The only joke I will make about this story is based on the player’s last name – It really makes me sick-o.
Unless you work at Creative Artists Agency, Maximum Sports, BEST, Athletes First, Rosenhaus Sports, or Priority Sports (I am probably missing a few at this level), not a day goes by that you are stressed less than the average Jewish mother. Your career often depends on the results of a couple days (this year, three days), when the NFL Draft comes around and you hope to see your players selected in one of the seven rounds. But there is also hope that your players will be signed by teams after the draft. After all, you have forged relationships with the best athletic trainers, paid for your clients’ training, food, apartment, and possibly some other things (in football, a $100,000 car is not unheard of). You hopefully would not have spent money on guys who had absolutely no chance of being an undrafted free agent pick-up.
The seven rounds go by and at least one of your clients never shows up on ESPN and the NFL Network. You have been working the phones nonstop for the past few days, though, and teams are now interested in signing your player after they used up all of their draft picks. More specifically, America’s Team, the Dallas Cowboys, are ready to add him to their roster as soon as he signs on the dotted line. But then, after years of playing a sport that he supposedly loved, months of training on your dime, eating the food you paid for, and taking up minute after minute of your valuable time, he gets cold feet.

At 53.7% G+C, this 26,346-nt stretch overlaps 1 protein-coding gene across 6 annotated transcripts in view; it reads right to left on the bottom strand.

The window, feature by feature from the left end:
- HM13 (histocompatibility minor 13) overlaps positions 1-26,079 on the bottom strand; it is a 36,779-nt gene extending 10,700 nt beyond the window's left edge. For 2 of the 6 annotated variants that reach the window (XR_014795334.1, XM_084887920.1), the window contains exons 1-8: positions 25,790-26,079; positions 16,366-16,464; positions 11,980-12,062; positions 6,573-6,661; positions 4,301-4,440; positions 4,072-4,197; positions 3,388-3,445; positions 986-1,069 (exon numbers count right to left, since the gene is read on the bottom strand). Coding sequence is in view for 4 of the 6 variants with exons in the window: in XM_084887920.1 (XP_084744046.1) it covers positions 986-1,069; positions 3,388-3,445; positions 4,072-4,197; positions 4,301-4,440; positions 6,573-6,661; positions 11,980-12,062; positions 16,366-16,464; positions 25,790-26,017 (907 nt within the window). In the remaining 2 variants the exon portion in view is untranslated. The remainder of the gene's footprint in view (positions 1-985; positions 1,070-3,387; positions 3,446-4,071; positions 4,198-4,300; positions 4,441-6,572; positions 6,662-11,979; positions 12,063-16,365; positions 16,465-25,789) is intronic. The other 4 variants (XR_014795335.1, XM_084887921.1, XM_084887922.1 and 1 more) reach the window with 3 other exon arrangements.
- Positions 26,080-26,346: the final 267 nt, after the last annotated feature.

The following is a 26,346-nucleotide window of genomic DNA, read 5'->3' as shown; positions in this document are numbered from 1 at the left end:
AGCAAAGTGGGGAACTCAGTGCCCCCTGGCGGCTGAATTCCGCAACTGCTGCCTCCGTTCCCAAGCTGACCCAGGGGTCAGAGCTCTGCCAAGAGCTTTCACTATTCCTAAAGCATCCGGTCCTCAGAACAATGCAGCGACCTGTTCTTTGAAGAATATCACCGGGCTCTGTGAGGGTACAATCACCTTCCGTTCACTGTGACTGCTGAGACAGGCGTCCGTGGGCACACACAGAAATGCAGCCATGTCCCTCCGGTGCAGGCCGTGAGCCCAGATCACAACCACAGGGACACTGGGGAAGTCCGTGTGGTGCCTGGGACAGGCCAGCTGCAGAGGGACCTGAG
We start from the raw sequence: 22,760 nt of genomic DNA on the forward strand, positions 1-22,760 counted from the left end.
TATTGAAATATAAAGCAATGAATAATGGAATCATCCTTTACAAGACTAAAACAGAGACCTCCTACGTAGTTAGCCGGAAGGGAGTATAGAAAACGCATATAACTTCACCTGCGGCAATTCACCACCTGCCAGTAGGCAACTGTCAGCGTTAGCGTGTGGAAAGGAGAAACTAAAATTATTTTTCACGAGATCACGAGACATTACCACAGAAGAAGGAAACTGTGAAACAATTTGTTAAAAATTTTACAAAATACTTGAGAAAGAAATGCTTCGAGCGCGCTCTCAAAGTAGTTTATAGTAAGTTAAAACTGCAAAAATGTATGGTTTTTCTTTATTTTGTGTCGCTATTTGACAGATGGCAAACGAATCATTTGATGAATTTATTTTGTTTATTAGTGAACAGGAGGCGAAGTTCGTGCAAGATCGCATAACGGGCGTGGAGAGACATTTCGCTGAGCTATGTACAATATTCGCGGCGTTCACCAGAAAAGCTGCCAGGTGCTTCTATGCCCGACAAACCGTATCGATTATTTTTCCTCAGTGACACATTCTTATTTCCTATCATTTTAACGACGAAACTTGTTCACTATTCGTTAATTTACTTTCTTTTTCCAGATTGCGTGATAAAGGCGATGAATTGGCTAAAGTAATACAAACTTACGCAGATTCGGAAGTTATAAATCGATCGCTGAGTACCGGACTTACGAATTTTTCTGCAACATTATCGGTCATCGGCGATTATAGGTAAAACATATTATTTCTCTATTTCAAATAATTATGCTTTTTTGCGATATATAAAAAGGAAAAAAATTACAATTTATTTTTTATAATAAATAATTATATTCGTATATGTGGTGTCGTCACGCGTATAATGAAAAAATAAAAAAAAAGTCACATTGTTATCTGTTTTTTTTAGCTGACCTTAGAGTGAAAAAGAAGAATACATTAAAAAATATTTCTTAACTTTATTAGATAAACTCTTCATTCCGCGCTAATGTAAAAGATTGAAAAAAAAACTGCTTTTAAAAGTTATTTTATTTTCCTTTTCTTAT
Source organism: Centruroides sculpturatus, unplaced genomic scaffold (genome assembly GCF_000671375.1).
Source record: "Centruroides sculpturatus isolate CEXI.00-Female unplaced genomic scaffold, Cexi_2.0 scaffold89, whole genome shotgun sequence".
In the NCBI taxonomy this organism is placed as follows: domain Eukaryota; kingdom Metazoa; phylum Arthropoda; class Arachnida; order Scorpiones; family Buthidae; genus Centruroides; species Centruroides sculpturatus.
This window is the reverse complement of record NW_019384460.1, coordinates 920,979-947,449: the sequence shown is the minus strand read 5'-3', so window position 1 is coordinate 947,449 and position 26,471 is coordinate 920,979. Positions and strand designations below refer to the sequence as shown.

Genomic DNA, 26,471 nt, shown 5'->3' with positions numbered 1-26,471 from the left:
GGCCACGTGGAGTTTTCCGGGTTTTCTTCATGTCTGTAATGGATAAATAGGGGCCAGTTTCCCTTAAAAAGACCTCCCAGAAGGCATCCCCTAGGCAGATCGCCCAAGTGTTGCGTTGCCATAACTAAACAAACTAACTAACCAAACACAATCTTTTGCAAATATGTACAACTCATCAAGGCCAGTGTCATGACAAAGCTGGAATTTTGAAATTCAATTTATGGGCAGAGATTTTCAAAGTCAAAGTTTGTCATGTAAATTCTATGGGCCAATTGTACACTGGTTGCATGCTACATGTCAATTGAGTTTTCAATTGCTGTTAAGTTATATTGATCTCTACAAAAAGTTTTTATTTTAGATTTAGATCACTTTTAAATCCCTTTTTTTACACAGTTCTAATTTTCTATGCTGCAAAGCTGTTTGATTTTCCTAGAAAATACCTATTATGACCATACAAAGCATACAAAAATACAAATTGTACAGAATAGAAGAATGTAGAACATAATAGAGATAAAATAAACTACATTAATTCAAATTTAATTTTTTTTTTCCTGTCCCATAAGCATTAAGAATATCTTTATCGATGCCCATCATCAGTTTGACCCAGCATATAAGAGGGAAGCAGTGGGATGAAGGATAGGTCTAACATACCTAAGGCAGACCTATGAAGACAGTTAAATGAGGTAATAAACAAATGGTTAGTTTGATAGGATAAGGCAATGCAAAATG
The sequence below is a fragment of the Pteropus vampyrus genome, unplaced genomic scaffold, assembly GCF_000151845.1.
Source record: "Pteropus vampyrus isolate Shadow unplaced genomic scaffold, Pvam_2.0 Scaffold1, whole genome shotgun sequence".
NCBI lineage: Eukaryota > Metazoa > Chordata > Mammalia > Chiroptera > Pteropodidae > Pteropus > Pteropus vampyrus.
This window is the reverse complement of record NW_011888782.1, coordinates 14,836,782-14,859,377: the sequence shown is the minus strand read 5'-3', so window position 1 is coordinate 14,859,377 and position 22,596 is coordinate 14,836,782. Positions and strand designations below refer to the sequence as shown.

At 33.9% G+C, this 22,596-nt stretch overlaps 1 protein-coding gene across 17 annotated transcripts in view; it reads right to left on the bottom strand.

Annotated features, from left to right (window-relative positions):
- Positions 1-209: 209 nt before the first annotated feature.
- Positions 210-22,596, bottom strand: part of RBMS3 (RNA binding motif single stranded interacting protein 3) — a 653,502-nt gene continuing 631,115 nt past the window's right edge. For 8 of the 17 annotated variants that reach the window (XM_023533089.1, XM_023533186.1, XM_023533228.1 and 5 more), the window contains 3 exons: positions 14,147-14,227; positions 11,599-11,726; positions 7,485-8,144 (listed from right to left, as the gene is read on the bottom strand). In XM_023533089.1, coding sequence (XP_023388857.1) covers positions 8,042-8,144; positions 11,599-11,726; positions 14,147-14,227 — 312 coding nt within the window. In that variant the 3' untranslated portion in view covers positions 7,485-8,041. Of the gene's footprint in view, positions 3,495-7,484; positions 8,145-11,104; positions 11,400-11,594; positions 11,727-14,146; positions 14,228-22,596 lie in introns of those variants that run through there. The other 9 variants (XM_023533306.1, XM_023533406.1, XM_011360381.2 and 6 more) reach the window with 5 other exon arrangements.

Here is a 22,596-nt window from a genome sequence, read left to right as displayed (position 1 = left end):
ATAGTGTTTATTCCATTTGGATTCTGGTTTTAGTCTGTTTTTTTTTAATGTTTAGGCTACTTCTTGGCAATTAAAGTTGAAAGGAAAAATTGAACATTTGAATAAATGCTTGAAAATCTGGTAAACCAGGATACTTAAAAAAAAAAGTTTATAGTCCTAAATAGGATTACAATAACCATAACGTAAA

No more hypothetical – this actually happened this weekend. And unfortunately, it happened to an agent that I am friends with. The player’s name is Scott Sicko (revert to my joke at the beginning of this post, if you would like), a former tight-end with the New Hampshire Wildcats, who had 160 receptions for 2,014 yards and 22 touchdowns in his collegiate career. The Jaguars, Jets, and Cowboys were interested in Sicko after the seven rounds had gone by, but my that point, Sicko was no longer interested in playing professional football.
Sicko told his agent that if he was not going to be drafted, he was not going to play. That’s usually something you want to write on a huge poster board in red writing and hand it over to prospective agents well in advance of the draft. Unfortunately for his team of advisors, they found out as the draft was winding down.
“If I were to be drafted I would have had more confidence of a much longer career in the NFL,” Sicko said. “I have to look at my life and decide what will make me the happiest. And the thing that will make me the happiest now and in the longrun is to pursue my education.”
I have absolutely no problem with that statement. What I do have a problem with is that his decision, when it was made, affects others just as much (if not more) than it affects himself. The football agency world is disgusting. With agents undercutting each other when the commission is capped at 3%, people are stealing clients from each other, and the cost to compete (paying for athletes’ expenses) being so high, this type of story can really set an agent back. But perhaps the football agent industry is to blame for all of this. As stated, agents will do practically anything to get a client (because it is such a competitive landscape). Football players, even ones with no shot of being drafted, feel entitled. Why not have the decency to warn your agent ahead of time that if you don’t get drafted, you probably will hang up the cleats?
[[This article originally appeared on the Sports Agent Blog]]